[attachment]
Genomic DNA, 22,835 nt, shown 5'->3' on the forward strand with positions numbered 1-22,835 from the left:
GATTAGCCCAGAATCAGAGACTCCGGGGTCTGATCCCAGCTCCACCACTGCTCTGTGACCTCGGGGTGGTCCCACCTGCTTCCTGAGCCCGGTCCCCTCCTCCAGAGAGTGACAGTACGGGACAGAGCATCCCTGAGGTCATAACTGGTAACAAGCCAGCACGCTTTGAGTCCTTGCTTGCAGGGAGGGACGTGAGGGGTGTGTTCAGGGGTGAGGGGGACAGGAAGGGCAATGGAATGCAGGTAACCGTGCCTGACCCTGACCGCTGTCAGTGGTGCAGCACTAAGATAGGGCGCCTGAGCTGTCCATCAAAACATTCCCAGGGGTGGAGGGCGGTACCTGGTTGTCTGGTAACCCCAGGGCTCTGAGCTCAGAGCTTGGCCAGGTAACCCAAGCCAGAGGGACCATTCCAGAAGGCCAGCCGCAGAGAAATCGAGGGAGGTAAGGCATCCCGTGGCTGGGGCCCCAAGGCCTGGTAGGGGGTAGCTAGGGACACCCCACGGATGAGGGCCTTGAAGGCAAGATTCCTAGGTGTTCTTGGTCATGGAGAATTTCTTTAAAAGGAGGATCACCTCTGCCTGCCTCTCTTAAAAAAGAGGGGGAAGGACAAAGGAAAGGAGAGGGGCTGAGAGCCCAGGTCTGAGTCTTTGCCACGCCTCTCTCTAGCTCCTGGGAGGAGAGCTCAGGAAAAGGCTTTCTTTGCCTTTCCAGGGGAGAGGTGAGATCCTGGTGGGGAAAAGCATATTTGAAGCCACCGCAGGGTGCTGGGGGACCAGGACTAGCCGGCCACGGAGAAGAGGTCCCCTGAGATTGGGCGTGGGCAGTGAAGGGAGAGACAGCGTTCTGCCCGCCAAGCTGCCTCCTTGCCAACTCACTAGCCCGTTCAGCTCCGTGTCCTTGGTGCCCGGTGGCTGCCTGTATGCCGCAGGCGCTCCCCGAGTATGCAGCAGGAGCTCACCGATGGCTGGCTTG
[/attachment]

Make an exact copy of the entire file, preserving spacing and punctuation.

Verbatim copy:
Genomic DNA, 22,835 nt, shown 5'->3' on the forward strand with positions numbered 1-22,835 from the left:
GATTAGCCCAGAATCAGAGACTCCGGGGTCTGATCCCAGCTCCACCACTGCTCTGTGACCTCGGGGTGGTCCCACCTGCTTCCTGAGCCCGGTCCCCTCCTCCAGAGAGTGACAGTACGGGACAGAGCATCCCTGAGGTCATAACTGGTAACAAGCCAGCACGCTTTGAGTCCTTGCTTGCAGGGAGGGACGTGAGGGGTGTGTTCAGGGGTGAGGGGGACAGGAAGGGCAATGGAATGCAGGTAACCGTGCCTGACCCTGACCGCTGTCAGTGGTGCAGCACTAAGATAGGGCGCCTGAGCTGTCCATCAAAACATTCCCAGGGGTGGAGGGCGGTACCTGGTTGTCTGGTAACCCCAGGGCTCTGAGCTCAGAGCTTGGCCAGGTAACCCAAGCCAGAGGGACCATTCCAGAAGGCCAGCCGCAGAGAAATCGAGGGAGGTAAGGCATCCCGTGGCTGGGGCCCCAAGGCCTGGTAGGGGGTAGCTAGGGACACCCCACGGATGAGGGCCTTGAAGGCAAGATTCCTAGGTGTTCTTGGTCATGGAGAATTTCTTTAAAAGGAGGATCACCTCTGCCTGCCTCTCTTAAAAAAGAGGGGGAAGGACAAAGGAAAGGAGAGGGGCTGAGAGCCCAGGTCTGAGTCTTTGCCACGCCTCTCTCTAGCTCCTGGGAGGAGAGCTCAGGAAAAGGCTTTCTTTGCCTTTCCAGGGGAGAGGTGAGATCCTGGTGGGGAAAAGCATATTTGAAGCCACCGCAGGGTGCTGGGGGACCAGGACTAGCCGGCCACGGAGAAGAGGTCCCCTGAGATTGGGCGTGGGCAGTGAAGGGAGAGACAGCGTTCTGCCCGCCAAGCTGCCTCCTTGCCAACTCACTAGCCCGTTCAGCTCCGTGTCCTTGGTGCCCGGTGGCTGCCTGTATGCCGCAGGCGCTCCCCGAGTATGCAGCAGGAGCTCACCGATGGCTGGCTTG